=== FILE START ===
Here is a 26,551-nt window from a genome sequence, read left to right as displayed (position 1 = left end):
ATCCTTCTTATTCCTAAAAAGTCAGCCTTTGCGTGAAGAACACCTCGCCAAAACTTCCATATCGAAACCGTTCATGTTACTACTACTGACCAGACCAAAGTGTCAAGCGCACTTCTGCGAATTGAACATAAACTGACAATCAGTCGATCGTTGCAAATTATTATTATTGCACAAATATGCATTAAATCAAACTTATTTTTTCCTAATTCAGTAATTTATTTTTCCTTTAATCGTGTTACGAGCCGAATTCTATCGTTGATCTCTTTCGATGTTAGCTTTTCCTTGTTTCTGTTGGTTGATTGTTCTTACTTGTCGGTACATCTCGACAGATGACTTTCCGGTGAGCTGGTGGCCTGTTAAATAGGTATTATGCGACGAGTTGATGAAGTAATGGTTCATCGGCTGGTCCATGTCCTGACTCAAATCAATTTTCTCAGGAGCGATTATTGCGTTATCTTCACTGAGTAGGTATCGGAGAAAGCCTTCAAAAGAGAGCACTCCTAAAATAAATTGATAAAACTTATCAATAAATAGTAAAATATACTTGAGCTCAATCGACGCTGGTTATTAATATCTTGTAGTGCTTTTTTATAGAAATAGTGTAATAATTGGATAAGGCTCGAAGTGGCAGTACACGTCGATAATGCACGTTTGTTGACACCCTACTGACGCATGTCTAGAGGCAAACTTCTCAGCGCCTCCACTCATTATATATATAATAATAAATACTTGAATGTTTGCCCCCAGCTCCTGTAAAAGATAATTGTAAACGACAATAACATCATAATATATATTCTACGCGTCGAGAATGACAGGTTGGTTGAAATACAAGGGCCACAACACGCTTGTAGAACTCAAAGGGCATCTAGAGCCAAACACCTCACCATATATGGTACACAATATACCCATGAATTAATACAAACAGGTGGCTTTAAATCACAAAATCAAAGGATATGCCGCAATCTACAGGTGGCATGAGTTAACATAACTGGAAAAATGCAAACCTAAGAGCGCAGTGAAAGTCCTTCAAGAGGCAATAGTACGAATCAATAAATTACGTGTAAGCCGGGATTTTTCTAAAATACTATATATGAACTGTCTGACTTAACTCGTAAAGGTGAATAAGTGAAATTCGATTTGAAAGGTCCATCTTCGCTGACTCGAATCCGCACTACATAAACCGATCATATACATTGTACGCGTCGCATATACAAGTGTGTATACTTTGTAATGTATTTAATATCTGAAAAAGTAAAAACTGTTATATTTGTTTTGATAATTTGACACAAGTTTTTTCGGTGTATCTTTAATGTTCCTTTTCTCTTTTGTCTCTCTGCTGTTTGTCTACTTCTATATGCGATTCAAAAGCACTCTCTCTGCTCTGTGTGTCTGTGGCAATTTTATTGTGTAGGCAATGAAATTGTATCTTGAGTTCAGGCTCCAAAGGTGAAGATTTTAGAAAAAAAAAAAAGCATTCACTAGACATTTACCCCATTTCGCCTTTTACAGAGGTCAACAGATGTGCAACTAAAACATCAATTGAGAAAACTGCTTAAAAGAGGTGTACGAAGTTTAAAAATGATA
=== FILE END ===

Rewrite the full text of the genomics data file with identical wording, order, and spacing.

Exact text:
Here is a 26,551-nt window from a genome sequence, read left to right as displayed (position 1 = left end):
ATCCTTCTTATTCCTAAAAAGTCAGCCTTTGCGTGAAGAACACCTCGCCAAAACTTCCATATCGAAACCGTTCATGTTACTACTACTGACCAGACCAAAGTGTCAAGCGCACTTCTGCGAATTGAACATAAACTGACAATCAGTCGATCGTTGCAAATTATTATTATTGCACAAATATGCATTAAATCAAACTTATTTTTTCCTAATTCAGTAATTTATTTTTCCTTTAATCGTGTTACGAGCCGAATTCTATCGTTGATCTCTTTCGATGTTAGCTTTTCCTTGTTTCTGTTGGTTGATTGTTCTTACTTGTCGGTACATCTCGACAGATGACTTTCCGGTGAGCTGGTGGCCTGTTAAATAGGTATTATGCGACGAGTTGATGAAGTAATGGTTCATCGGCTGGTCCATGTCCTGACTCAAATCAATTTTCTCAGGAGCGATTATTGCGTTATCTTCACTGAGTAGGTATCGGAGAAAGCCTTCAAAAGAGAGCACTCCTAAAATAAATTGATAAAACTTATCAATAAATAGTAAAATATACTTGAGCTCAATCGACGCTGGTTATTAATATCTTGTAGTGCTTTTTTATAGAAATAGTGTAATAATTGGATAAGGCTCGAAGTGGCAGTACACGTCGATAATGCACGTTTGTTGACACCCTACTGACGCATGTCTAGAGGCAAACTTCTCAGCGCCTCCACTCATTATATATATAATAATAAATACTTGAATGTTTGCCCCCAGCTCCTGTAAAAGATAATTGTAAACGACAATAACATCATAATATATATTCTACGCGTCGAGAATGACAGGTTGGTTGAAATACAAGGGCCACAACACGCTTGTAGAACTCAAAGGGCATCTAGAGCCAAACACCTCACCATATATGGTACACAATATACCCATGAATTAATACAAACAGGTGGCTTTAAATCACAAAATCAAAGGATATGCCGCAATCTACAGGTGGCATGAGTTAACATAACTGGAAAAATGCAAACCTAAGAGCGCAGTGAAAGTCCTTCAAGAGGCAATAGTACGAATCAATAAATTACGTGTAAGCCGGGATTTTTCTAAAATACTATATATGAACTGTCTGACTTAACTCGTAAAGGTGAATAAGTGAAATTCGATTTGAAAGGTCCATCTTCGCTGACTCGAATCCGCACTACATAAACCGATCATATACATTGTACGCGTCGCATATACAAGTGTGTATACTTTGTAATGTATTTAATATCTGAAAAAGTAAAAACTGTTATATTTGTTTTGATAATTTGACACAAGTTTTTTCGGTGTATCTTTAATGTTCCTTTTCTCTTTTGTCTCTCTGCTGTTTGTCTACTTCTATATGCGATTCAAAAGCACTCTCTCTGCTCTGTGTGTCTGTGGCAATTTTATTGTGTAGGCAATGAAATTGTATCTTGAGTTCAGGCTCCAAAGGTGAAGATTTTAGAAAAAAAAAAAAGCATTCACTAGACATTTACCCCATTTCGCCTTTTACAGAGGTCAACAGATGTGCAACTAAAACATCAATTGAGAAAACTGCTTAAAAGAGGTGTACGAAGTTTAAAAATGATA